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If the Wizarding World Had Modern Technology

Purple Flowers In Boise

I just got done reading Harry Potter and the Deathly Hallows. For all you muggles, that’s the last book. It’s always bitter-sweet finishing that series. I laugh, I cry (a lot) but mostly it makes me long for my Hogwarts letter. I like the simple life of spells and potions and a little adventure towards the end of the school year. There are no cellphones, no internet and no status updates.

Speaking of cell phones, I get this argument a lot: Why doesn’t the Wizarding World have cell phones? Simple. Cell phones were still fairly new. Harry Potter and the Sorcerer’s Stone takes place in 1991, and the first cell phone was put on the market in 1984, only 7 years before. Sure, cell phones had gotten slightly smaller than the 80’s brick, but it was still big, bulky and hard to carry around. And people didn’t carry around cell phones in the 90’s like they do today. Simply put, there was no need for cell phones (not to mention the main characters were eleven in the first book).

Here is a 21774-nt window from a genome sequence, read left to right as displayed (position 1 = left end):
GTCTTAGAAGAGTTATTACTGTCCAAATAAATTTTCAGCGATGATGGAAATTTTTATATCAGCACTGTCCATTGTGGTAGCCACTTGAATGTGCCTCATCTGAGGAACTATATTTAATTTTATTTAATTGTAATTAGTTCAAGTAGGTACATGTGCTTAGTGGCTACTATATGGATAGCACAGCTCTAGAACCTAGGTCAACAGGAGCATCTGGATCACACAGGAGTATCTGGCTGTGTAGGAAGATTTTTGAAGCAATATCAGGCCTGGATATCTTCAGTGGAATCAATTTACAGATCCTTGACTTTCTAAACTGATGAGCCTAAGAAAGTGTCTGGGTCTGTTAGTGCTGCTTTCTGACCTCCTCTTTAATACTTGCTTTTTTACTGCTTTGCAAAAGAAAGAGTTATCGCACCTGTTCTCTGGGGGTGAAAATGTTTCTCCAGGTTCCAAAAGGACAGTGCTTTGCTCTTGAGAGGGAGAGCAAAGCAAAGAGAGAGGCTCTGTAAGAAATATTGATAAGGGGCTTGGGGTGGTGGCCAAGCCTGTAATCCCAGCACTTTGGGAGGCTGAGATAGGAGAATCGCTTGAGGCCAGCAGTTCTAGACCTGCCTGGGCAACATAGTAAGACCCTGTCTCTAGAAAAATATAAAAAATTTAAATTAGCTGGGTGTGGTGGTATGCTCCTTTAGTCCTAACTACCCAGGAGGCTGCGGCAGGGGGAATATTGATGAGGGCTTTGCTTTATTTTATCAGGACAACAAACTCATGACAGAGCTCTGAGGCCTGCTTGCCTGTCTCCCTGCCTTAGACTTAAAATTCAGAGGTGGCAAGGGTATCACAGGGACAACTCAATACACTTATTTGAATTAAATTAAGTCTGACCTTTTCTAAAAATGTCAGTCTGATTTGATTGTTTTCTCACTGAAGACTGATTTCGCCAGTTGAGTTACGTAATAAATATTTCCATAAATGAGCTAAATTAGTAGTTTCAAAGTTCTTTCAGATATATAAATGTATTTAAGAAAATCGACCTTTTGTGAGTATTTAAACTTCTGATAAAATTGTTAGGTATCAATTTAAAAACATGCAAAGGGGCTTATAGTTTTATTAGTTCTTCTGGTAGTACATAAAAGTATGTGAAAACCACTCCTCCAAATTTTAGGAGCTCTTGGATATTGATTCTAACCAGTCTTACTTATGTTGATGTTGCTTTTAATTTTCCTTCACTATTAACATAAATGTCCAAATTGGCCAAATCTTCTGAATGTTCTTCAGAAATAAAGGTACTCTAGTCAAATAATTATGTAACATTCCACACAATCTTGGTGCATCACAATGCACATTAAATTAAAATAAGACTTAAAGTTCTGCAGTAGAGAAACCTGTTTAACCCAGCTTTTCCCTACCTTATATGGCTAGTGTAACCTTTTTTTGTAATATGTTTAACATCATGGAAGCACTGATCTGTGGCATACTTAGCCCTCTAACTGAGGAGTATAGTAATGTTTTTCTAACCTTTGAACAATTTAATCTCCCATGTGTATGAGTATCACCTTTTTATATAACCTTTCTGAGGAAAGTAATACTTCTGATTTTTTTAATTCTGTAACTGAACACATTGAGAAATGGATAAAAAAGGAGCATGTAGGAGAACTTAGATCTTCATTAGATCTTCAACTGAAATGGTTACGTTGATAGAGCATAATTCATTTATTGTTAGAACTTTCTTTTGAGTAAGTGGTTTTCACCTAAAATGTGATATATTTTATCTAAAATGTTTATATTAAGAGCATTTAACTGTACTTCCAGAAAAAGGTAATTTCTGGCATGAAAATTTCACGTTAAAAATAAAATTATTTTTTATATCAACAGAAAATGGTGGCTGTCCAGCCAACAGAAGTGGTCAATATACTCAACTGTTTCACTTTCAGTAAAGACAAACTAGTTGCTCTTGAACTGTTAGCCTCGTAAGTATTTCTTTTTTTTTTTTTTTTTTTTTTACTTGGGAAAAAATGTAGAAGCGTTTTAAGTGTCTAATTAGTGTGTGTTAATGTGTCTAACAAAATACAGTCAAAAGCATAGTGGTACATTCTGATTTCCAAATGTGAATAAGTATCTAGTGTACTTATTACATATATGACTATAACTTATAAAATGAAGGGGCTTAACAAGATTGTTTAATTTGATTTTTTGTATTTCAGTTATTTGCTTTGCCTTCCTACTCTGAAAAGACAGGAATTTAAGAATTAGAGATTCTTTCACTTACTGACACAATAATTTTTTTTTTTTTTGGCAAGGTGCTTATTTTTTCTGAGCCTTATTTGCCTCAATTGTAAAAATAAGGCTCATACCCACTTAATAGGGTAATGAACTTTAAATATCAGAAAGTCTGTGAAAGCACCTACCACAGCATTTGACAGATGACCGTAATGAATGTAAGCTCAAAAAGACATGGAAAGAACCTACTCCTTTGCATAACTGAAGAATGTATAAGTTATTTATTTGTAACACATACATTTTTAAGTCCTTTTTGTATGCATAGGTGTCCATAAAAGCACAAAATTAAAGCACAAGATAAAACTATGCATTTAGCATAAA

Oh, how different the Wizarding World would be with modern technology.

For starters, owls would simply be pets. There would be no need to send mail if students could call or text their parents from Hogwarts. And what fun would that be? Getting mail is the best!

Molly Weasley wouldn’t have a reason for her clock. Molly’s clock is consisted of multiple hands, each hand representing one of the Weasley family members. The hands show exactly where each member of the family is: Hogwarts, The Ministry, The Burrow, etc. With social media, Molly would know exactly where her children and husband are by their status updates.

A satirical picture of a tweet from Ginny Weasley: Studying - #boring #whoNeedsPotions